Canadian Cities Prepare for Smart Cities Challenge

Canadian communities are lining up to compete for millions in lucrative funding as part of a new government-organized competition designed to foster greater innovation in urban centres.

The Trudeau government’s Smart Cities Challenge is launching this fall, and although details remain scarce, some municipalities are seriously preparing for the $300-million competition.

“Cities are ready and willing to innovate,” said Travis Peter, manager of smart city and innovation for the City of St. Albert, Alta., and director of the Alberta’s Smart Cities Alliance, which partners municipalities with industry and technology to spur the development of smart city initiatives.

“We understand that [within the challenge] there is that notion of the best project, the best idea; something that is truly innovative, something that can serve as a model to other communities across Canada, that is going to be very compelling.”

Prime Minister Justin Trudeau (Papineau, Que.) unveiled the Smart Cities Challenge at the Federation of Canadian Municipalities annual conference in June. It’s structured as a three-round competition that will award millions to communities willing to embrace ‘Smart City’ innovations.

Prizes for each of three rounds will include one large prize of $50-million, two prizes of $10-million for mid-sized communities, one prize of $5-million for a small community, and one prize of $5-million available for an Indigenous community. The challenge’s website says municipalities should partner with residents and industry.

Nadine Archambault-Chapleau, spokesperson for Infrastructure Canada, which will organize the competition, told The Hill Times that additional details on the challenge will be provided later this fall, after its launch.

A Smart City uses information and communication technology to manage a city’s assets, such as public transportation or power systems. Using sensors and other infrastructure connected to the Internet of Things (IoT), Smart Cities can collect real-time data to improve efficiency. It uses technology to reduce energy consumption, save money, reduce traffic, and overall improve urban life.

IoT technology can be anything integrated into the internet, such as a heater controlled remotely by your smartphone. Internet infrastructure is a key component of smart cities, and all municipalities interviewed told The Hill Times they were working to expand broadband and fibre optic access.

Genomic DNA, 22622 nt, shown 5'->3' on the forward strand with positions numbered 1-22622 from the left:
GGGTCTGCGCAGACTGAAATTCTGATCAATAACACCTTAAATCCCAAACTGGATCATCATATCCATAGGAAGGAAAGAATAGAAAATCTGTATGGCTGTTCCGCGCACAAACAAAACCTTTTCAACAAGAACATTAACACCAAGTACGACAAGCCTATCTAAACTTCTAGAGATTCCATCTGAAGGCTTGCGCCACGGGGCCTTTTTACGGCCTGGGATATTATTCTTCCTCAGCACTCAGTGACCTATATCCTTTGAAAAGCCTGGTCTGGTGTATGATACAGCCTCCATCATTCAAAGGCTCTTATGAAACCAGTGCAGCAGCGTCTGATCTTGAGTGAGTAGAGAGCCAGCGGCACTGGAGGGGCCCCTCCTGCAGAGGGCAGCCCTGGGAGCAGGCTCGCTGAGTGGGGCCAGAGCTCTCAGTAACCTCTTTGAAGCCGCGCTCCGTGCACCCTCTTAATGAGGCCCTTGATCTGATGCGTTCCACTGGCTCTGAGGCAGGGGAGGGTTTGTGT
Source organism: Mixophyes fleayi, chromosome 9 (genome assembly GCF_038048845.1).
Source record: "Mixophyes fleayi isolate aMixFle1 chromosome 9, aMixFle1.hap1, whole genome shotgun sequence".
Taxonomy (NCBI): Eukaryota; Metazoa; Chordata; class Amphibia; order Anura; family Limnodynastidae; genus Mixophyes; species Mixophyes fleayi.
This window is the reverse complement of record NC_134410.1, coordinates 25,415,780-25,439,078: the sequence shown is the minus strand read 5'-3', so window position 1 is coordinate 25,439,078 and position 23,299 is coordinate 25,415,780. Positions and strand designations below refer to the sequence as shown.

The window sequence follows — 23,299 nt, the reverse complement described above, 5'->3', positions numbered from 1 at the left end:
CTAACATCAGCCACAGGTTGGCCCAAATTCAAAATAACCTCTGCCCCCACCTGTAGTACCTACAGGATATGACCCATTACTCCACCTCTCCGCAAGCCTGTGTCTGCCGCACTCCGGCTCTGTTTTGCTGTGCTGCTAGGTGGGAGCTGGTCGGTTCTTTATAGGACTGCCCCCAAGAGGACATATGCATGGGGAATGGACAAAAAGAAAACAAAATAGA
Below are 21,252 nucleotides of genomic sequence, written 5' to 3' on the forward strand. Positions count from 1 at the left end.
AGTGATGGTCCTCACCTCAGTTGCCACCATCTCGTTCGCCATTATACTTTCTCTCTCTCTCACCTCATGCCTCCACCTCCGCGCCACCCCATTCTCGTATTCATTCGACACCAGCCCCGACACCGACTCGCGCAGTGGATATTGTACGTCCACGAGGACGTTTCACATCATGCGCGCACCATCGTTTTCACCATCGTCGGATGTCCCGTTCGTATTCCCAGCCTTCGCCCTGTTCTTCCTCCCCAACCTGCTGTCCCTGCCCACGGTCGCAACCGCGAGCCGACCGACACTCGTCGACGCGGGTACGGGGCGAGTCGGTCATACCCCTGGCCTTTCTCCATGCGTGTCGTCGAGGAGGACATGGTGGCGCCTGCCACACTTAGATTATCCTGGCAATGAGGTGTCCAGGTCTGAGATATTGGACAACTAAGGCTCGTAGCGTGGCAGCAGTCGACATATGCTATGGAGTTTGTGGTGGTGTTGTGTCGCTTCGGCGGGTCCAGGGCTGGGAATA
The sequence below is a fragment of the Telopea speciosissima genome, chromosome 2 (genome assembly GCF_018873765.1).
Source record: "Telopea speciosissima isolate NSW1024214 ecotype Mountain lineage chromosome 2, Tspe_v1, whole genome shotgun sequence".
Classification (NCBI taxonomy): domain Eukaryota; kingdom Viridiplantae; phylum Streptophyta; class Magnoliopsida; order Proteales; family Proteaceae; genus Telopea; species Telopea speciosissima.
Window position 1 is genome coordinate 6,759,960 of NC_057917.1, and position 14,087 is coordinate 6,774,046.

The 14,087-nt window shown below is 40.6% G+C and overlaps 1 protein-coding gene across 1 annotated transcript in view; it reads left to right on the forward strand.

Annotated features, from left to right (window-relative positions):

The City of St. Albert, a founding partner of Alberta’s Smart Cities Alliance, implemented its own Smart City Master Plan last year, improving city service delivery, supporting economic development efforts, and identifying organizational efficiencies over time.

The plan has been used to implement a real-time air quality monitoring system, public-use electric vehicle charging stations, and an interactive construction projects map. This year the city will complete installations of remote water meters, which will enable residents and businesses to monitor consumption in real time.

“[The water metre system] will be able to notify a resident of a leak,” said Mr. Peter, based on the increased rates of water consumption.

Eventually, the city wants to use smart technology to sense traffic on the roads and make intersections safer. For example, Mr. Peter said if it sensed a longer vehicle, it would make a green traffic light last longer so the vehicle could safely pass through.

Ottawa residents may already be familiar with a smart city technology, with many using OC Transpo’s 560 system to know the exact timing of the next bus according to GPS estimates.

Michael Tremblay, president and CEO of Invest Ottawa, wants to leverage the Ottawa’s technological minds for their entry into the challenge.

“Eight per cent of our employee base are actually tech employees in the city,” he said, adding that it’s the highest rate in Canada.

Mr. Tremblay said Ottawa recently held a smart cities symposium, where industry and city leaders discussed how to make the city more technologically advanced. The goal is to improve the economy and help lift citizens out of poverty by reducing the digital divide and stimulating innovation.